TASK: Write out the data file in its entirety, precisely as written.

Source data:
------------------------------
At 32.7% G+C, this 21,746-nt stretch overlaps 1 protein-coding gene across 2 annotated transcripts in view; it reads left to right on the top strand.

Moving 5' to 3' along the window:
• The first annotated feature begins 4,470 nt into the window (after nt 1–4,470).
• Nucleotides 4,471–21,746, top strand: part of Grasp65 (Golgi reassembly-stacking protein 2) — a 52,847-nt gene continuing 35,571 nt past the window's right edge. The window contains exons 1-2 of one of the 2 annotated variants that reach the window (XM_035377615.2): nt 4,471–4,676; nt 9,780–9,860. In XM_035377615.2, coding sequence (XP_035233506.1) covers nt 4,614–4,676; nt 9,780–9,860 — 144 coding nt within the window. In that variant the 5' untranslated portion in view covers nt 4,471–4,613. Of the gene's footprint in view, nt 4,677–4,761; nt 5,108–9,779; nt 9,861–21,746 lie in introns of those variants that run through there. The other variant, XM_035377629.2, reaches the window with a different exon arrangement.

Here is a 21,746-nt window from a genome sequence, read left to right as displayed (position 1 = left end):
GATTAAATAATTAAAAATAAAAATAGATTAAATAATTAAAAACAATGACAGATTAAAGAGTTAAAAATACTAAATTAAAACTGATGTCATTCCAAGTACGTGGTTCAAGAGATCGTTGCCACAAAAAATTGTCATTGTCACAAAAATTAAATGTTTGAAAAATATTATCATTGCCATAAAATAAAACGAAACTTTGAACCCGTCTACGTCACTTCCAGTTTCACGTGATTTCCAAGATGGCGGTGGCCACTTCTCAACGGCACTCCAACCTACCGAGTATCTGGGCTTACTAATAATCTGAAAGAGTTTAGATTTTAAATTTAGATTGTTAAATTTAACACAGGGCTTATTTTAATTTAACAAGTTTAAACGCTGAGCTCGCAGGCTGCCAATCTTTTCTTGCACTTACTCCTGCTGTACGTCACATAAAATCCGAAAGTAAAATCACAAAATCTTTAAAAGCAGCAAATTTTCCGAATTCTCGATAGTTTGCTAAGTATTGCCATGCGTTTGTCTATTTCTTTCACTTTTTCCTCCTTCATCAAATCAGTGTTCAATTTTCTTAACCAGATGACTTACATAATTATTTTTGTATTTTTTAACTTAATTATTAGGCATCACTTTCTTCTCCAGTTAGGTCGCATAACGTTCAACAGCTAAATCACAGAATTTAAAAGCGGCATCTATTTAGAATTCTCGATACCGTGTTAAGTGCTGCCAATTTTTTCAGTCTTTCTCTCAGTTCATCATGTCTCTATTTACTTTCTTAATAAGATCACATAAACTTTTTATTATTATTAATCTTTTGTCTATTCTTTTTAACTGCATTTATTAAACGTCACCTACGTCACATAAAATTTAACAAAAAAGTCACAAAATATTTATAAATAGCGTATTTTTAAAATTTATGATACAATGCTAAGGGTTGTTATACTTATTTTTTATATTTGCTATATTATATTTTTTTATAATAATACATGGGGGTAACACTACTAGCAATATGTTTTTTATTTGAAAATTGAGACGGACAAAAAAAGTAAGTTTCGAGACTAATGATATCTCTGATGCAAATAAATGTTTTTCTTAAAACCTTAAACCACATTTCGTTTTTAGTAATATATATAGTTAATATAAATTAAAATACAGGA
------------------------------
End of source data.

At 32.7% G+C, this 21,746-nt stretch overlaps 1 protein-coding gene across 2 annotated transcripts in view; it reads left to right on the top strand.

Moving 5' to 3' along the window:
• The first annotated feature begins 4,470 nt into the window (after nt 1–4,470).
• Nucleotides 4,471–21,746, top strand: part of Grasp65 (Golgi reassembly-stacking protein 2) — a 52,847-nt gene continuing 35,571 nt past the window's right edge. The window contains exons 1-2 of one of the 2 annotated variants that reach the window (XM_035377615.2): nt 4,471–4,676; nt 9,780–9,860. In XM_035377615.2, coding sequence (XP_035233506.1) covers nt 4,614–4,676; nt 9,780–9,860 — 144 coding nt within the window. In that variant the 5' untranslated portion in view covers nt 4,471–4,613. Of the gene's footprint in view, nt 4,677–4,761; nt 5,108–9,779; nt 9,861–21,746 lie in introns of those variants that run through there. The other variant, XM_035377629.2, reaches the window with a different exon arrangement.

Here is a 21,746-nt window from a genome sequence, read left to right as displayed (position 1 = left end):
GATTAAATAATTAAAAATAAAAATAGATTAAATAATTAAAAACAATGACAGATTAAAGAGTTAAAAATACTAAATTAAAACTGATGTCATTCCAAGTACGTGGTTCAAGAGATCGTTGCCACAAAAAATTGTCATTGTCACAAAAATTAAATGTTTGAAAAATATTATCATTGCCATAAAATAAAACGAAACTTTGAACCCGTCTACGTCACTTCCAGTTTCACGTGATTTCCAAGATGGCGGTGGCCACTTCTCAACGGCACTCCAACCTACCGAGTATCTGGGCTTACTAATAATCTGAAAGAGTTTAGATTTTAAATTTAGATTGTTAAATTTAACACAGGGCTTATTTTAATTTAACAAGTTTAAACGCTGAGCTCGCAGGCTGCCAATCTTTTCTTGCACTTACTCCTGCTGTACGTCACATAAAATCCGAAAGTAAAATCACAAAATCTTTAAAAGCAGCAAATTTTCCGAATTCTCGATAGTTTGCTAAGTATTGCCATGCGTTTGTCTATTTCTTTCACTTTTTCCTCCTTCATCAAATCAGTGTTCAATTTTCTTAACCAGATGACTTACATAATTATTTTTGTATTTTTTAACTTAATTATTAGGCATCACTTTCTTCTCCAGTTAGGTCGCATAACGTTCAACAGCTAAATCACAGAATTTAAAAGCGGCATCTATTTAGAATTCTCGATACCGTGTTAAGTGCTGCCAATTTTTTCAGTCTTTCTCTCAGTTCATCATGTCTCTATTTACTTTCTTAATAAGATCACATAAACTTTTTATTATTATTAATCTTTTGTCTATTCTTTTTAACTGCATTTATTAAACGTCACCTACGTCACATAAAATTTAACAAAAAAGTCACAAAATATTTATAAATAGCGTATTTTTAAAATTTATGATACAATGCTAAGGGTTGTTATACTTATTTTTTATATTTGCTATATTATATTTTTTTATAATAATACATGGGGGTAACACTACTAGCAATATGTTTTTTATTTGAAAATTGAGACGGACAAAAAAAGTAAGTTTCGAGACTAATGATATCTCTGATGCAAATAAATGTTTTTCTTAAAACCTTAAACCACATTTCGTTTTTAGTAATATATATAGTTAATATAAATTAAAATACAGGA